To mark the 30th anniversary of Christine Morton’s murder, the Texas Tribune published a feature story about how the tragedy has helped to bring about wrongful conviction reforms to the criminal justice system in Texas. Christine’s husband, Michael, was wrongly convicted and served 25 years in prison before he was eventually exonerated by DNA testing secured by the Innocence Project.
During the investigation of Michael’s case, the Innocence Project uncovered evidence that the prosecutor, Ken Anderson, withheld critical evidence pointing to Michael’s innocence that was never disclosed to the defense. Anderson, who later became a district court judge, was eventually prosecuted and convicted for the misconduct. The DNA testing also revealed the identity of the real assailant, Alan Norwood, who was eventually convicted of the murder.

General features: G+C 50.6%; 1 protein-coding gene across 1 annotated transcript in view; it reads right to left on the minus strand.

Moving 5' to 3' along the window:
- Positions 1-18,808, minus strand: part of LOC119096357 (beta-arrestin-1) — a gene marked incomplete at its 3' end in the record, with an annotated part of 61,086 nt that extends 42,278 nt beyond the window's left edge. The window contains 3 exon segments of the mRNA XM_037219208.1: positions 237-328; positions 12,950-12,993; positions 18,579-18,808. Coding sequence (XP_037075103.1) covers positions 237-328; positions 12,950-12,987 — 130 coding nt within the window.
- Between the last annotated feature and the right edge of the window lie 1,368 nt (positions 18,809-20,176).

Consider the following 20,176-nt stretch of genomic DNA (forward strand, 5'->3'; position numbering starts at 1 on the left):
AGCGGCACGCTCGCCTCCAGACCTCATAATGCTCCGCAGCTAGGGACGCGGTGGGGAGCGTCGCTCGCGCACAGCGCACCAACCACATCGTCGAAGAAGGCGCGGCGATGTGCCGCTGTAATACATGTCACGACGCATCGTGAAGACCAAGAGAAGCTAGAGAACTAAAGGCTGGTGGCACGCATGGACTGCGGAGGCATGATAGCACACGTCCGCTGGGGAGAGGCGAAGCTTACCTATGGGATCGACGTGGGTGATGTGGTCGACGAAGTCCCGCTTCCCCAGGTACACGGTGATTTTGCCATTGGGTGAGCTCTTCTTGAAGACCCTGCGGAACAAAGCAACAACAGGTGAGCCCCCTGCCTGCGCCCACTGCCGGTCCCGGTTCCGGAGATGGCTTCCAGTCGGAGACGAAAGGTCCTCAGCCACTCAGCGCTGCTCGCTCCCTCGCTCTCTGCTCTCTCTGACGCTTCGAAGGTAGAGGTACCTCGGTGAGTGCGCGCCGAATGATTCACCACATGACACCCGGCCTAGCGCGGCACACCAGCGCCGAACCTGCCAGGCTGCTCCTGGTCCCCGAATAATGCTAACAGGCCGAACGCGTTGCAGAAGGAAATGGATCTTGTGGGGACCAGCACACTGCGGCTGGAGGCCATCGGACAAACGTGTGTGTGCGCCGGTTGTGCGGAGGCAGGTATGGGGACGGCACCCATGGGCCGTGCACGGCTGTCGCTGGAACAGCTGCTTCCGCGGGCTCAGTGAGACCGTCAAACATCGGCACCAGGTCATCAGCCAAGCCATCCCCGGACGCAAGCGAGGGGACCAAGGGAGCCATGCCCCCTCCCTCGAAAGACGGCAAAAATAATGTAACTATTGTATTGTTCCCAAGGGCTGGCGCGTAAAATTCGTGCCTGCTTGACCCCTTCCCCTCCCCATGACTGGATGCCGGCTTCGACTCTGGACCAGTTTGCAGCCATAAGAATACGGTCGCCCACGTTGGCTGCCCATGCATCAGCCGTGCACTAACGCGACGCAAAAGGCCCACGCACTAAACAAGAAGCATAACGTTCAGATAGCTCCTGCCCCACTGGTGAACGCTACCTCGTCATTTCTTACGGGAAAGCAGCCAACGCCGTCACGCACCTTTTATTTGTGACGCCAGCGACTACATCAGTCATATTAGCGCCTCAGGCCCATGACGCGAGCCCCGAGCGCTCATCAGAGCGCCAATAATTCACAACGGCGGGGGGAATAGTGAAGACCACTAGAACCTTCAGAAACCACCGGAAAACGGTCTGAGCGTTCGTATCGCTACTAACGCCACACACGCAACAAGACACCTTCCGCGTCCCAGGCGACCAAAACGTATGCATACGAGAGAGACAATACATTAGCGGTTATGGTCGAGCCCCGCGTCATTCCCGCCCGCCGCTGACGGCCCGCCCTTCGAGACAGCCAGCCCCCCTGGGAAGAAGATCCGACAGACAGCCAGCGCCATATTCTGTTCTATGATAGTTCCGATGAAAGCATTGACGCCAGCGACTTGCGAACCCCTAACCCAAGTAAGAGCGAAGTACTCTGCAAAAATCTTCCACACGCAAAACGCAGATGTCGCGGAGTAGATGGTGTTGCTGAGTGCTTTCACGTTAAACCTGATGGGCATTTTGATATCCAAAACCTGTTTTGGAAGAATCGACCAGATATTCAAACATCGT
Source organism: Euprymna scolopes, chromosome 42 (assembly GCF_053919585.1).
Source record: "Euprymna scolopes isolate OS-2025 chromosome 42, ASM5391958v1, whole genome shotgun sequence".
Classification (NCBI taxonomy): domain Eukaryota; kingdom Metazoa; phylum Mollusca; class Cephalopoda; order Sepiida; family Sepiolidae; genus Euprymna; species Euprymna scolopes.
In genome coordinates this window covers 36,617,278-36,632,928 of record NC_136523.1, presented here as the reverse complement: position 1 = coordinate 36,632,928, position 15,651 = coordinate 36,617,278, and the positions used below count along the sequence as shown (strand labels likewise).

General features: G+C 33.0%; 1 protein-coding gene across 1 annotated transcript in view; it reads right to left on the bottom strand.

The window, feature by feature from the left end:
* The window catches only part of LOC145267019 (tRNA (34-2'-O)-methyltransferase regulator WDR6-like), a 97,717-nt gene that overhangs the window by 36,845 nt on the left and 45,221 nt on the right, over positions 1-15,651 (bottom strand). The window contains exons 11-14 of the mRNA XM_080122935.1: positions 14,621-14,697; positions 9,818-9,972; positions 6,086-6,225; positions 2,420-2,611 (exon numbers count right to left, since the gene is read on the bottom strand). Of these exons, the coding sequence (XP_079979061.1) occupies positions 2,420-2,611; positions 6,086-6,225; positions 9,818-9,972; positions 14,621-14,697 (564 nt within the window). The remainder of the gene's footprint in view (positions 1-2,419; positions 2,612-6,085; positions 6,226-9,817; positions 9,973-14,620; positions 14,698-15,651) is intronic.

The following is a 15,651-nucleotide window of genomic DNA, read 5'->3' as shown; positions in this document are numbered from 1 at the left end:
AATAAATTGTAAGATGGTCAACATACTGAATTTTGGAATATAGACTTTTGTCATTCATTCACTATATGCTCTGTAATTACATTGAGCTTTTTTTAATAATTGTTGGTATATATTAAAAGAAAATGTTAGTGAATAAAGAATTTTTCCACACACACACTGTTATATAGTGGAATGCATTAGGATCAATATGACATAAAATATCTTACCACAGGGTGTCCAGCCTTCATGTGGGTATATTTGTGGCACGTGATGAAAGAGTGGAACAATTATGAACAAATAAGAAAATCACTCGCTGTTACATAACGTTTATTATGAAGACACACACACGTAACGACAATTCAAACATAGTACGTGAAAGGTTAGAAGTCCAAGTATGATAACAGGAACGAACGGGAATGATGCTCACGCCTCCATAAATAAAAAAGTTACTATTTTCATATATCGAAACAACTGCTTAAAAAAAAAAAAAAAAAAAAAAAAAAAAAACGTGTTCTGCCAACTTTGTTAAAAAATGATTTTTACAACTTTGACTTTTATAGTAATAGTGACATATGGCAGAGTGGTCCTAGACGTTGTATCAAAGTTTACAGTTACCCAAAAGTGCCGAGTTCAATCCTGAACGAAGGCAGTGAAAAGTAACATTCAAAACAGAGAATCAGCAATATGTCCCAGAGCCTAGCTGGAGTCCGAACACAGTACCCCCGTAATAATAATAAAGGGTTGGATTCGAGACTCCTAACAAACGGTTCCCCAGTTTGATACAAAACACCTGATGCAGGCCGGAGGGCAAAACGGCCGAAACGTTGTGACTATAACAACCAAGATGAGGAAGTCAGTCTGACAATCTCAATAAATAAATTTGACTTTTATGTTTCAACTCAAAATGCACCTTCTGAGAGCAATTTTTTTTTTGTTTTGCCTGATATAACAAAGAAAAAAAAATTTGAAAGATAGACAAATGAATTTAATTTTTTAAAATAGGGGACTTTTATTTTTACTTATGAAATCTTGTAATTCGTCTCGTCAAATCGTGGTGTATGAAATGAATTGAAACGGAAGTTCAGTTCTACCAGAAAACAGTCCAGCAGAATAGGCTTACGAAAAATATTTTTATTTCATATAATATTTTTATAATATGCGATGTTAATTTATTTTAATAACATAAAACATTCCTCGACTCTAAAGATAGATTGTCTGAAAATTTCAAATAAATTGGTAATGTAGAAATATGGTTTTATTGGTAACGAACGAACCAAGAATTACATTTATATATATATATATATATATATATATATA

The story generated national headlines and, as the Tribune notes, helped to bring about the Michael Morton Act, which requires prosecutors to share their files and all relevant evidence with defendants. State Senator and Innocence Project Board Chair Rodney Ellis is quoted in the article as saying, “Michael’s Willingness to use the to use the tragedy he endured to advance change was key to bringing about needed reform to our justice system. The Legislature had tried and failed to bring more fairness and transparency to the discovery process for years, and Michael’s work and dedication to fixing our broken system helped to move us forward.”
Read more about the case and its effects on the criminal justice in Texas here.